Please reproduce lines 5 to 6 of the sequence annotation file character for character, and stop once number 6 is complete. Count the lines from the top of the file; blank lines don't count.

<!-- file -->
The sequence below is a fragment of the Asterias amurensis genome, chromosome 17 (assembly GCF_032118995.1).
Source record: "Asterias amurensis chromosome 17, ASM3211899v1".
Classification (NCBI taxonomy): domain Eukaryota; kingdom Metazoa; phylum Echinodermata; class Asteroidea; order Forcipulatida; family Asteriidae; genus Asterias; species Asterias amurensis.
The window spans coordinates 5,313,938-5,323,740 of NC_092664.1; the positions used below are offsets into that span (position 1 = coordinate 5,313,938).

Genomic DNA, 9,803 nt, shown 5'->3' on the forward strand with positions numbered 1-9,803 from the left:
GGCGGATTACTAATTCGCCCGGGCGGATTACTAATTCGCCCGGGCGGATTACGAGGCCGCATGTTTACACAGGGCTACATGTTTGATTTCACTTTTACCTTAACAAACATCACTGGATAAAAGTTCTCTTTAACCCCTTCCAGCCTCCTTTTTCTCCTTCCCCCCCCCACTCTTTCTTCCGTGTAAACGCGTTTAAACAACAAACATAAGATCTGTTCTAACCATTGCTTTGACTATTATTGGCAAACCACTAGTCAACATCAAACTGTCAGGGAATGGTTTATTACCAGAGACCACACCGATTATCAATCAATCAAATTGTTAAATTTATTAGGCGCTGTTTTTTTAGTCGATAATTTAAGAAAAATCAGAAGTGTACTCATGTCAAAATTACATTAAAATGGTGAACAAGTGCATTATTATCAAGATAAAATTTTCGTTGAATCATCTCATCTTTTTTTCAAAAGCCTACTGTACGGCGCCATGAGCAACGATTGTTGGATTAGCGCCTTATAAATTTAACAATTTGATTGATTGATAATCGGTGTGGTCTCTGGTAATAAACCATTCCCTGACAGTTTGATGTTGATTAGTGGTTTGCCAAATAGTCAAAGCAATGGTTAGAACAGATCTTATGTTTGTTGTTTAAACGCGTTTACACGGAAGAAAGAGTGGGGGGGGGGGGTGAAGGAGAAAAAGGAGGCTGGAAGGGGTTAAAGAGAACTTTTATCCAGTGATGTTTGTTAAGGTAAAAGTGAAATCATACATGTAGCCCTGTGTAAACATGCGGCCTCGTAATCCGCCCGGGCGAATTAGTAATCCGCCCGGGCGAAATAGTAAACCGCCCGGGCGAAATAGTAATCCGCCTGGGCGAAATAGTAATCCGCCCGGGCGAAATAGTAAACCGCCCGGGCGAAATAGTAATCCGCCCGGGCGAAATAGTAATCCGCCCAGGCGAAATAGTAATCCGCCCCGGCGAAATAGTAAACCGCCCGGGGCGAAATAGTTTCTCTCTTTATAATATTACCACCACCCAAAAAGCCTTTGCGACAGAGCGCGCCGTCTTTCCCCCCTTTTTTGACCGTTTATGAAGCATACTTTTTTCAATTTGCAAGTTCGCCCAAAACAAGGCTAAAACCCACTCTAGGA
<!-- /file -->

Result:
Genomic DNA, 9,803 nt, shown 5'->3' on the forward strand with positions numbered 1-9,803 from the left:
GGCGGATTACTAATTCGCCCGGGCGGATTACTAATTCGCCCGGGCGGATTACGAGGCCGCATGTTTACACAGGGCTACATGTTTGATTTCACTTTTACCTTAACAAACATCACTGGATAAAAGTTCTCTTTAACCCCTTCCAGCCTCCTTTTTCTCCTTCCCCCCCCCACTCTTTCTTCCGTGTAAACGCGTTTAAACAACAAACATAAGATCTGTTCTAACCATTGCTTTGACTATTATTGGCAAACCACTAGTCAACATCAAACTGTCAGGGAATGGTTTATTACCAGAGACCACACCGATTATCAATCAATCAAATTGTTAAATTTATTAGGCGCTGTTTTTTTAGTCGATAATTTAAGAAAAATCAGAAGTGTACTCATGTCAAAATTACATTAAAATGGTGAACAAGTGCATTATTATCAAGATAAAATTTTCGTTGAATCATCTCATCTTTTTTTCAAAAGCCTACTGTACGGCGCCATGAGCAACGATTGTTGGATTAGCGCCTTATAAATTTAACAATTTGATTGATTGATAATCGGTGTGGTCTCTGGTAATAAACCATTCCCTGACAGTTTGATGTTGATTAGTGGTTTGCCAAATAGTCAAAGCAATGGTTAGAACAGATCTTATGTTTGTTGTTTAAACGCGTTTACACGGAAGAAAGAGTGGGGGGGGGGGGTGAAGGAGAAAAAGGAGGCTGGAAGGGGTTAAAGAGAACTTTTATCCAGTGATGTTTGTTAAGGTAAAAGTGAAATCATACATGTAGCCCTGTGTAAACATGCGGCCTCGTAATCCGCCCGGGCGAATTAGTAATCCGCCCGGGCGAAATAGTAAACCGCCCGGGCGAAATAGTAATCCGCCTGGGCGAAATAGTAATCCGCCCGGGCGAAATAGTAAACCGCCCGGGCGAAATAGTAATCCGCCCGGGCGAAATAGTAATCCGCCCAGGCGAAATAGTAATCCGCCCCGGCGAAATAGTAAACCGCCCGGGGCGAAATAGTTTCTCTCTTTATAATATTACCACCACCCAAAAAGCCTTTGCGACAGAGCGCGCCGTCTTTCCCCCCTTTTTTGACCGTTTATGAAGCATACTTTTTTCAATTTGCAAGTTCGCCCAAAACAAGGCTAAAACCCACTCTAGGA